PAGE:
A lie in – much appreciated after being awake from 4am to 5am dealing with the new flora of bacteria that are now living in my intestines.  Best just to say that we have had a dodgy introduction!

Unfortunately the local primary school were having their English exam today so couldn’t take us to the tortoise breeding centre.  We did call into their school on our way though to say hello.  The 6 year old students and their teacher were very welcoming, singing us songs and making us feel at home.  The girls had brought some Welsh cuddly toys and the Amys had brought books and colouring pens, which were appreciated.

We then walked along the road and came across the most amazing road sign I have ever seen:

Sure enough there were marine iguanas waiting to cross the road!  Amazingly they have had time to evolve some road sense.  I’m not saying that they looked left and right before crossing or that there was an older one with a lollipop to help the young ones cross!  But when a vehicle did come along they ran away from the road or sped up if already crossing.  I had just switched off the video camera when a dog ran past on the road.  Luckily I managed to get it back on again as they raced back towards the bushes for cover.  Its got to be one of my favourite bits of video footage of the whole trip.  Unfortunately introduced animals are the main predators of marine iguanas, but at least this shows that the native fauna are evolving to be scared of them.

We then walked along a raised platform through the undergrowth and inland lagoons, seeing more marine iguanas, a nest of yellow paper wasps (Charlotte’s favourite), beautiful passion flowers and fruits as well as some Galapagos mocking birds – the species that first gave Charles Darwin the idea that species could change when he noticed that they were different from the mainland mocking birds that he had seen. Karen has worked on extracting the DNA from some of Darwin’s original mocking bird specimens at the Natural History Museum with a view to helping their reintroduction onto Floreana where they are no longer found – possibly due to a major fire on the island. Read the rest of this entry »

After the rather austere start to our visit – seemingly many officials checking us and our luggage after disembarking – I thought I had arrived on paradise island. Our hotel, Sol Isabela, was right on the beach. My ground floor room, decorated with a huge brightly coloured painting of a fish, opened directly onto the fine, pale yellow sand. Less than a hundred metres away the Pacific Ocean waves crashed down. Directly outside my room a hammock was slung between coconut palms. The sky was turning different hues of yellow and red in the setting Sun, reflected on the water.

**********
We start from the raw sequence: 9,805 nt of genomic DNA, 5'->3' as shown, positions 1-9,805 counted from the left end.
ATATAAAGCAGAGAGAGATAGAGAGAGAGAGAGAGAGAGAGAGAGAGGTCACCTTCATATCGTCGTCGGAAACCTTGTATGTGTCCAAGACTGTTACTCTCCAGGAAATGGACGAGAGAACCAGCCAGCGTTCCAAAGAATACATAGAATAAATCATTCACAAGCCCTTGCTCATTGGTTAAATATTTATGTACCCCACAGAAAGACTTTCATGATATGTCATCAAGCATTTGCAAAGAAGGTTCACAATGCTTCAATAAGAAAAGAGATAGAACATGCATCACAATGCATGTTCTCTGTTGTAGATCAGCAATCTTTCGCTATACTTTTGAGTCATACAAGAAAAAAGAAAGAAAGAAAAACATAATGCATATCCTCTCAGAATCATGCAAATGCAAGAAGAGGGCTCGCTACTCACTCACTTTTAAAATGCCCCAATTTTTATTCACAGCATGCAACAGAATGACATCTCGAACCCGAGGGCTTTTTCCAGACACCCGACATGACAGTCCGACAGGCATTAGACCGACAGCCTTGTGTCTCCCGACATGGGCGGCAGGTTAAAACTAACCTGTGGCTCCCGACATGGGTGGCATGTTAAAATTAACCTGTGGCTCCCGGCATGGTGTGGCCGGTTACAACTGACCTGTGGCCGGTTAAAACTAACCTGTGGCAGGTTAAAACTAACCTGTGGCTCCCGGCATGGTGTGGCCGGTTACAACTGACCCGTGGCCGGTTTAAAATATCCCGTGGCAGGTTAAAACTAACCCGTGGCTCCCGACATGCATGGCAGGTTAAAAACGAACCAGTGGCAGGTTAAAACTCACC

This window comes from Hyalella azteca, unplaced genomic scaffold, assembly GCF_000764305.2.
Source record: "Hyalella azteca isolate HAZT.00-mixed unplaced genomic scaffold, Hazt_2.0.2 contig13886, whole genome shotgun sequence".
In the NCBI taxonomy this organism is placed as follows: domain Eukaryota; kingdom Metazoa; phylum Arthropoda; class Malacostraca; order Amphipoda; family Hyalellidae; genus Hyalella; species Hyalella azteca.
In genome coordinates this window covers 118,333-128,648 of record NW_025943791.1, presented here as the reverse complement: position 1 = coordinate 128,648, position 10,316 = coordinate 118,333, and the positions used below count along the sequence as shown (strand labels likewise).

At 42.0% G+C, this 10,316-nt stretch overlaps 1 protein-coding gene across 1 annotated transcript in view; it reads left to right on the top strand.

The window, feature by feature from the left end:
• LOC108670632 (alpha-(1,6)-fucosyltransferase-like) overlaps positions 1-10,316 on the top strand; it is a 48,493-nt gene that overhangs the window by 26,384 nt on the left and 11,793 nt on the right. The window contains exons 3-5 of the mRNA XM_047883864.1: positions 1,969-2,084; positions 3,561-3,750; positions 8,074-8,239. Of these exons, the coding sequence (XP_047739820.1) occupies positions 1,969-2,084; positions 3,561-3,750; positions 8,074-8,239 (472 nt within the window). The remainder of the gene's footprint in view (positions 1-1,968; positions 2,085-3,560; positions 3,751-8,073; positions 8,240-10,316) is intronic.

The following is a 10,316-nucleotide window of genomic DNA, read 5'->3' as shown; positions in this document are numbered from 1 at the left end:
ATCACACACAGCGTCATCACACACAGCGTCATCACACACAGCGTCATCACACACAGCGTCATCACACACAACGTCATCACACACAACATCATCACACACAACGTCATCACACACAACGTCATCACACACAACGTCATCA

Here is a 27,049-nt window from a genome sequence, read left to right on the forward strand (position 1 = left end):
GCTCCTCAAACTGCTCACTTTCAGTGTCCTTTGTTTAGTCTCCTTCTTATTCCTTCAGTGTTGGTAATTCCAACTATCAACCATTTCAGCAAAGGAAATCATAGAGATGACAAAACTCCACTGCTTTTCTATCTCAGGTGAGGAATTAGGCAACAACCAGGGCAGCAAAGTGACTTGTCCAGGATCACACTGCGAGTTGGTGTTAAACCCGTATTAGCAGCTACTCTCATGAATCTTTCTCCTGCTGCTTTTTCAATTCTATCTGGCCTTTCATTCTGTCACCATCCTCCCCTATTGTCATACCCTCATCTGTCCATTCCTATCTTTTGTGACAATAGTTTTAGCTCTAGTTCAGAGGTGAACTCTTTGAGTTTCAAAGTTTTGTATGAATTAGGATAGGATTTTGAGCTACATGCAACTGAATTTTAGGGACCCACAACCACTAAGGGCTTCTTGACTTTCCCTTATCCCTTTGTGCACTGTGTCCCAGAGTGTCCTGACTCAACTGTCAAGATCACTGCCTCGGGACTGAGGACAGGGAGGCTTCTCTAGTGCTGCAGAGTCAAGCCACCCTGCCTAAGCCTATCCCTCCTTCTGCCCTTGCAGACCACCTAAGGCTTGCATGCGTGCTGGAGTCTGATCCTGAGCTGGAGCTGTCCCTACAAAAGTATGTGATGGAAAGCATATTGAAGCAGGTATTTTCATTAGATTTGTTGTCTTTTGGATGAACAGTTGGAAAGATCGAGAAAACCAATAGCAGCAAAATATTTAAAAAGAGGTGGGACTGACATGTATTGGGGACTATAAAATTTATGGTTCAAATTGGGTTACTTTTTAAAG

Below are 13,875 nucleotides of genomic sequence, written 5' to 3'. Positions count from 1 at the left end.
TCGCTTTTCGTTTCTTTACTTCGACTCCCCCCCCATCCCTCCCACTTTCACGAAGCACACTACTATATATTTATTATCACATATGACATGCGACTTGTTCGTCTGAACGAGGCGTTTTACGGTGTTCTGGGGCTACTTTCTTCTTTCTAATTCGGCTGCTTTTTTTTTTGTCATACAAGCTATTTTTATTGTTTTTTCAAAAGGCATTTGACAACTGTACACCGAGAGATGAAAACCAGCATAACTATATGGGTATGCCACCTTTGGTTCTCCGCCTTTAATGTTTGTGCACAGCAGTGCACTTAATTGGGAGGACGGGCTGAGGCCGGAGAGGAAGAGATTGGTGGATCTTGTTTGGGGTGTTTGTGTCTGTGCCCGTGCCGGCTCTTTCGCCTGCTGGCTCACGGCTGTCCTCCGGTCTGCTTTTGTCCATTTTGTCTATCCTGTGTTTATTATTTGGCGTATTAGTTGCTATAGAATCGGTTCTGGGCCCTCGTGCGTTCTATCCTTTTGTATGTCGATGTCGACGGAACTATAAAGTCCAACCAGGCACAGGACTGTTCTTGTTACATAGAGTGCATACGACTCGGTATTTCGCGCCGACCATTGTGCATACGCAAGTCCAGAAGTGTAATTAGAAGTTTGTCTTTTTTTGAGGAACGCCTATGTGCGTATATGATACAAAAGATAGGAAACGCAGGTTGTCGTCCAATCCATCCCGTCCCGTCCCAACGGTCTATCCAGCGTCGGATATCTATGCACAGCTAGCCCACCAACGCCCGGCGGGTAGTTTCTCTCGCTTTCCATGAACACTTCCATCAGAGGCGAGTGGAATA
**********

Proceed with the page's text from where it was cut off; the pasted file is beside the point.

Early evening view through my bedroom window



Daylight view through my bedroom window



Sol Isabela


Our base on Isabela was Puerto Villamil, where most of the approxiamtely 3,000 isalnd population live. The low, frequently unfinished, buildings extend from the beach to the larva fields. Read the rest of this entry »

The day of the trek to the summit of Sierra Negra…Up early for breakfast and then into the van with Julio and our driver Solitario Pinzon (Lonesome Finch – because he has had 5 wives – Ecuadorian logic!). Eagle (hawk) eyed though, as about a mile into our traverse of the arid lava fields Lonesome Finch spotted a (rare) Galapagos hawk riding on the thermals.

We ascended up through the zones of vegetation, getting more dense and verdant as we moved up into the clouds. Julio told us to look out for a red bird and within minutes Amy S had spotted a Vermillion Flycatcher. An absolutely beautiful small, bright red bird with a black Zorro like mask that is unfortunately getting to be rare in the Galapagos. Julio said that some twitchers (enthusiastic bird watchers) often spend hours trekking through this zone and often fail to see one. Within 2 minutes we saw another, this time with his mate (much less brightly coloured). I find it amazing that in most bird species it is the male that invests so much in personal decoration, whereas in humans… Read the rest of this entry »

On our last morning in Puerto Ayora, not wanting to trawl the souvenir shops again, I made a second visit to Tortuga Bay and the lagoon. The sky, sea and sand created a brilliant strata of colours, pale yellow, blues, turquoises and white in the bright sunshine. A whimbrel, pelican and larva gulls obliged by posing for close-up shots. Sally lightfoot crabs scuttled across the black larva rocks. I walked the curve of the bay to the area of the lagoon. Unlike my previous visit the tide was low, the sea was not as blue and there were small piles of pale brown and red seaweeds along the shoreline –not quite so appealing. I paddled around looking for life underwater but in vain. Disappointingly the blue-footed booby was elsewhere.


Colours at Tortuga Bay

Colours at Tortuga Bay








Lava heron Tortuga Bay

Lava heron Tortuga Bay




Lava gull


Sights on my return journey however lifted my spirits – marine iguanas striding out across the wet sand, front leg and diagonally opposite hind leg forward, then the other front and hind leg, head held aloft, dragging their long tail behind them (they leave a very obvious trail); marine iguanas entering the water from a rocky ledge and swimming half-submerged across a large shallow pool to the shore; a lone iguana entering the sea from the sand and surfing the waves.